Buildings and environment
The buildings and environments of Helsinki from different periods are our common treasure. One of the duties of the city museum is to ensure that buildings of varying ages, interiors and environments are preserved also for future generations.
Buildings and built environments are most commonly conserved by means of planning which is based on the Land Use and Building Act 132/1999. Helsinki has approximately 4,000 buildings conserved based on the town plan. Conservation means that the building or the environment has to be retained in the condition required by the conservation. Any repairs and modifications shall be carried out without endangering the cultural historical value.
The city museum acts as the building conservation authority in Helsinki and in Central Uusimaa. This means that the museum prepares statements (in Finnish) and memos concerning city planning and renovation of buildings. The museum thereby tells its opinion on whether the planned changes are such that the valuable features of buildings and environments are preserved.
Division of work
The City Museum is responsible for the conservation of buildings and environments of cultural historical value owned by the city and private citizens in Helsinki and, in its role as the Central Uusimaa province museum, also in Hyvinkää, Järvenpää, Kauniainen, Kerava, Nurmijärvi and Tuusula. The protection of relics in Helsinki is also a duty of the city museum, see the section on archaeology. The Finnish National Board of Antiquities, on the other hand, supervises the conservation and repair of buildings owned by the state, the university and the church. The Finnish National Board of Antiquities is also responsible for the protection of buildings protected under the Act on the Protection of the Built Heritage.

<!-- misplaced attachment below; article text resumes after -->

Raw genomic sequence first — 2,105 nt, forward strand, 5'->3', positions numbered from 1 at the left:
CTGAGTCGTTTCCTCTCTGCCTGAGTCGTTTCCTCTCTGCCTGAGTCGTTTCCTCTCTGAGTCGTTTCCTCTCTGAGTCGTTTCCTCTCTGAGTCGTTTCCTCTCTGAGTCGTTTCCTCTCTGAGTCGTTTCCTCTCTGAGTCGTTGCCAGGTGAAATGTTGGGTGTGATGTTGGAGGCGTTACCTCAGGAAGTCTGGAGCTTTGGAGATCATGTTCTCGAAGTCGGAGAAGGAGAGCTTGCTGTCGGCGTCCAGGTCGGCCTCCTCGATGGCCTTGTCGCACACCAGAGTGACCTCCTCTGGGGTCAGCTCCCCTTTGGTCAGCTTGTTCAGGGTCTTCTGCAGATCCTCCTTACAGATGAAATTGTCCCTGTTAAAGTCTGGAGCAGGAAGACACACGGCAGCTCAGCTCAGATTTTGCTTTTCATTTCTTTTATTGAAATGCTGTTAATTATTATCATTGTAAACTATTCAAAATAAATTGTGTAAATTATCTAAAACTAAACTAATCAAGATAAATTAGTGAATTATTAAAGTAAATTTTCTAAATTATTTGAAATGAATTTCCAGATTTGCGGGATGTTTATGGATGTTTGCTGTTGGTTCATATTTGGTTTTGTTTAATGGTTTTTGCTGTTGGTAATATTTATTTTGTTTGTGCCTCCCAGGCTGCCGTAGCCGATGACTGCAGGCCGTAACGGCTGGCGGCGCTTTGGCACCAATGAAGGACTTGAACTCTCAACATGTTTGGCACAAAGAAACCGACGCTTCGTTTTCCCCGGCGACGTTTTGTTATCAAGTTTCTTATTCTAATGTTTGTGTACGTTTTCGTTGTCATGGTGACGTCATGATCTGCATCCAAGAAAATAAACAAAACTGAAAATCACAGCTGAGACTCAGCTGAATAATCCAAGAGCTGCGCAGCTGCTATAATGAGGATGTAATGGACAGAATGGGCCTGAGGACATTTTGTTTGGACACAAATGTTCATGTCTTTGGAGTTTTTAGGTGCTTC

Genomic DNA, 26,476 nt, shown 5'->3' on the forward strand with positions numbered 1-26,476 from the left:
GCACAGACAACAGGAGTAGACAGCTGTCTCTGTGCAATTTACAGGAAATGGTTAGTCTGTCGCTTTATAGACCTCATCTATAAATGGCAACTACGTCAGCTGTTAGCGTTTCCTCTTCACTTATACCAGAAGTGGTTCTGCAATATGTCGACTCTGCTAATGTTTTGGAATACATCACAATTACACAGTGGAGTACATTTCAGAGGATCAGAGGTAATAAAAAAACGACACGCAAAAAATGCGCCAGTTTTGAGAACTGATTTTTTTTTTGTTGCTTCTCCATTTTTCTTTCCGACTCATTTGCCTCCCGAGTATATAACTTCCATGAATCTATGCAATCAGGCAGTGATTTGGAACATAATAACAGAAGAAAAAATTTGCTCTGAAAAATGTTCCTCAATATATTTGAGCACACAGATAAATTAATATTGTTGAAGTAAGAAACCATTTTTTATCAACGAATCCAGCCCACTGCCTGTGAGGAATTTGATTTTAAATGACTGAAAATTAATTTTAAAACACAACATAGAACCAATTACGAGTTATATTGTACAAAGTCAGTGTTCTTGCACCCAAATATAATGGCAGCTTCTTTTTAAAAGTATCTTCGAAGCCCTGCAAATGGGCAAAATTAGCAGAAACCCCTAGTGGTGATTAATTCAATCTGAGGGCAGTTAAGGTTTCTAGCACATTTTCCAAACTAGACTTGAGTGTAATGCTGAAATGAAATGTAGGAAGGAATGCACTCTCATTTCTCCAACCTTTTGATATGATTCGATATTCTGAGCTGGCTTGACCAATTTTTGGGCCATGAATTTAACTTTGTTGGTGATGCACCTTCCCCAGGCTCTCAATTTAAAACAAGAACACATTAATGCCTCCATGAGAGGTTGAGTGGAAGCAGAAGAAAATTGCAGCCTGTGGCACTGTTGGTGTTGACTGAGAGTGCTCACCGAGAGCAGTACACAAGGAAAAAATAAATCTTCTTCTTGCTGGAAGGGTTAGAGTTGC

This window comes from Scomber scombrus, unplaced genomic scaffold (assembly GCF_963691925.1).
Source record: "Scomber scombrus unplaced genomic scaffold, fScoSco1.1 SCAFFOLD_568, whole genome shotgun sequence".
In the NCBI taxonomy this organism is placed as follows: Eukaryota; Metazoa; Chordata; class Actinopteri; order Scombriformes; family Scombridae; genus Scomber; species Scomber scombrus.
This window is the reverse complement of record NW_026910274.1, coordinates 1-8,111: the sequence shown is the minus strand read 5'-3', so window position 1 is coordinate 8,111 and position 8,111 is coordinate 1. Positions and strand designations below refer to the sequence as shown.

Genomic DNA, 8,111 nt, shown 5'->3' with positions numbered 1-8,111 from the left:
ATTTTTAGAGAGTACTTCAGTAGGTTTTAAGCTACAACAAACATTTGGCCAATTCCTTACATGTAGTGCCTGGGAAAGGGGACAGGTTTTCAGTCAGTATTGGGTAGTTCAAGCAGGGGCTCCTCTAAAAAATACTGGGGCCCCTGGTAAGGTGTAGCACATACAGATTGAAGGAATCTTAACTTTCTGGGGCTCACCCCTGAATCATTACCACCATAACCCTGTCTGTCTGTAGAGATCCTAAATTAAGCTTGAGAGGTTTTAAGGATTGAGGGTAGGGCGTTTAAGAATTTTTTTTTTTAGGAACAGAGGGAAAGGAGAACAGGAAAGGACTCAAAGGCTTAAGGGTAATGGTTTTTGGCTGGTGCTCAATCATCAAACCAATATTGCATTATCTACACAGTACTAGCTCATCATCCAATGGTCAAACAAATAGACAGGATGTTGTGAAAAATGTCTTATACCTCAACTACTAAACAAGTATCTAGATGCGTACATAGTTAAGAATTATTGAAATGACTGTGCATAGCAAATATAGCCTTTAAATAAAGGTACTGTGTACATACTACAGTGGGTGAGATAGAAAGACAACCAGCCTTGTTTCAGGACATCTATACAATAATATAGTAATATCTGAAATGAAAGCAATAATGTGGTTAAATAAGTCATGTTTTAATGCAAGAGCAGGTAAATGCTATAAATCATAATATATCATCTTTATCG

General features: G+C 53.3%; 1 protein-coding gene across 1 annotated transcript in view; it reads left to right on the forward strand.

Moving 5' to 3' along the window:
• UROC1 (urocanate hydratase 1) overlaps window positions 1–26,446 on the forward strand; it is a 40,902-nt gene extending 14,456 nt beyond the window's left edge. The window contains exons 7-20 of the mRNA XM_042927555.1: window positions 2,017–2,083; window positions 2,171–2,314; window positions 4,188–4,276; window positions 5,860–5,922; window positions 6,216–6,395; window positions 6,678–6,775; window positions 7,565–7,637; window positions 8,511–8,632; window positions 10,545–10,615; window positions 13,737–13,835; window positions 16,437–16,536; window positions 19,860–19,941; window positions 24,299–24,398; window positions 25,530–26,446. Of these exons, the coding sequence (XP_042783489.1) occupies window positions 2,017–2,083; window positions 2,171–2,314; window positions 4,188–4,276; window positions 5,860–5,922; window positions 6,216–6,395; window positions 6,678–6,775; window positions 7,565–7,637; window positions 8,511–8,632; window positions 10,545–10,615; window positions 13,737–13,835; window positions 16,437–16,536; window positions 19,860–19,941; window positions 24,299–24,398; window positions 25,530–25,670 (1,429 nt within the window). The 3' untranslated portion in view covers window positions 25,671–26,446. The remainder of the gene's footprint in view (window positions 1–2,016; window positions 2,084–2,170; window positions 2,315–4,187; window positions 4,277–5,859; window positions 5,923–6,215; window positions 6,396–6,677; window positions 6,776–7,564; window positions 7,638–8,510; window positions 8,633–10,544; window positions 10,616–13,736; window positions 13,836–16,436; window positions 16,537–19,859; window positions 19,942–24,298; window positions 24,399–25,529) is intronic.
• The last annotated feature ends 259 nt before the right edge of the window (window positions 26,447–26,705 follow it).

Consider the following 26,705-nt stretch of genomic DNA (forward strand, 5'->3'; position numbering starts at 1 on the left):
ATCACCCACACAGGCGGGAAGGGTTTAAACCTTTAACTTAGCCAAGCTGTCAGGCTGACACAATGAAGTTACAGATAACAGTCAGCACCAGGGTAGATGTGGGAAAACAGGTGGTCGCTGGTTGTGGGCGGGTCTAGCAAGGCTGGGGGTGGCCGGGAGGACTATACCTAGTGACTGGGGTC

Researched information about changes in Helsinki
To support its building conservation work, the city museum carries out various research projects and surveys on the city’s building stock and cultural environment. The museum studies the changing city by means of inventories (in Finnish), amongst others. An inventory refers to the documentation of the history, development and current status of a certain area or building type by means of photography and by studying old drawings and documents.
Inventories have been made in different districts, stairwells, allotments and post-war commercial buildings, for instance. Information about the cultural environment is also spread by means of books and lectures, and by arranging an archaeological bike trip in the summer, for instance.
Archaeology in Helsinki
The city museum focuses on the urban archaeological research of Helsinki. The museum’s archaeologists do a lot of site visits related to construction work and supervise excavations. Also more extensive archaeological excavations are needed at times. The museum’s archaeological collections focus on items ranging from the 16th century to the beginning of the 19th century.
The museum’s archaeologists give advice to companies, communities and private customers in questions related to archaeology. Their duties also include the provision of statements concerning relics for the purposes of planning and building.
Fixed relics are conserved based on the Antiquities Act. Relics and items over 100 years old found underground with no known owner are the property of the state. If you find such an item, contact the city museum or the Finnish National Board of Antiquities.
Advice on repairs and repair subsidies
Advice on repairs
The museum may provide advice on the planning of repairs and help in finding skilled contractors.
The Uusimaa Centre for Economic Development, Transport and the Environment gives out building heritage repair subsidies, and the Finnish National Board of Antiquities grants restoration subsidies. Helsinki City Museum – Central Uusimaa province museum supervises the repairs of sites which have been granted subsidies. The application period ends at the end of September.
Image: Helsinki City Museum / Jaana Maijala, 2014